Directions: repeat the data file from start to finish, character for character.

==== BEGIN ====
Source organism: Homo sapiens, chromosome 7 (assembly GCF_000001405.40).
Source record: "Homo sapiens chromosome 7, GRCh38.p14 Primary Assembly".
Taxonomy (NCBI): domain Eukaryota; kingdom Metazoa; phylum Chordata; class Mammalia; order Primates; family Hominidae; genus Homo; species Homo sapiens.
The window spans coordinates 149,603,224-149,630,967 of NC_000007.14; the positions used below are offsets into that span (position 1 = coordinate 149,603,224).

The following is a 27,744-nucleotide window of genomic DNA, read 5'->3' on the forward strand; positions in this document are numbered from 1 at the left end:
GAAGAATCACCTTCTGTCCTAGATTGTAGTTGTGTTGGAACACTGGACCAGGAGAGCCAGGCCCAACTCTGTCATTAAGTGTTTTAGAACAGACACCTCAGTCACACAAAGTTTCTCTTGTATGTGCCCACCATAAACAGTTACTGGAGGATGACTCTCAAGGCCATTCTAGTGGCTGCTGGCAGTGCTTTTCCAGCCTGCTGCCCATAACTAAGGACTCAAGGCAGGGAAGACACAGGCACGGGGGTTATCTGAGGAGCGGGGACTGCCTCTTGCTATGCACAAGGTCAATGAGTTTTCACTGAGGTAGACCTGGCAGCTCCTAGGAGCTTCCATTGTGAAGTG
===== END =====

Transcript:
Source organism: Homo sapiens, chromosome 7 (assembly GCF_000001405.40).
Source record: "Homo sapiens chromosome 7, GRCh38.p14 Primary Assembly".
Taxonomy (NCBI): domain Eukaryota; kingdom Metazoa; phylum Chordata; class Mammalia; order Primates; family Hominidae; genus Homo; species Homo sapiens.
The window spans coordinates 149,603,224-149,630,967 of NC_000007.14; the positions used below are offsets into that span (position 1 = coordinate 149,603,224).

The following is a 27,744-nucleotide window of genomic DNA, read 5'->3' on the forward strand; positions in this document are numbered from 1 at the left end:
GAAGAATCACCTTCTGTCCTAGATTGTAGTTGTGTTGGAACACTGGACCAGGAGAGCCAGGCCCAACTCTGTCATTAAGTGTTTTAGAACAGACACCTCAGTCACACAAAGTTTCTCTTGTATGTGCCCACCATAAACAGTTACTGGAGGATGACTCTCAAGGCCATTCTAGTGGCTGCTGGCAGTGCTTTTCCAGCCTGCTGCCCATAACTAAGGACTCAAGGCAGGGAAGACACAGGCACGGGGGTTATCTGAGGAGCGGGGACTGCCTCTTGCTATGCACAAGGTCAATGAGTTTTCACTGAGGTAGACCTGGCAGCTCCTAGGAGCTTCCATTGTGAAGTG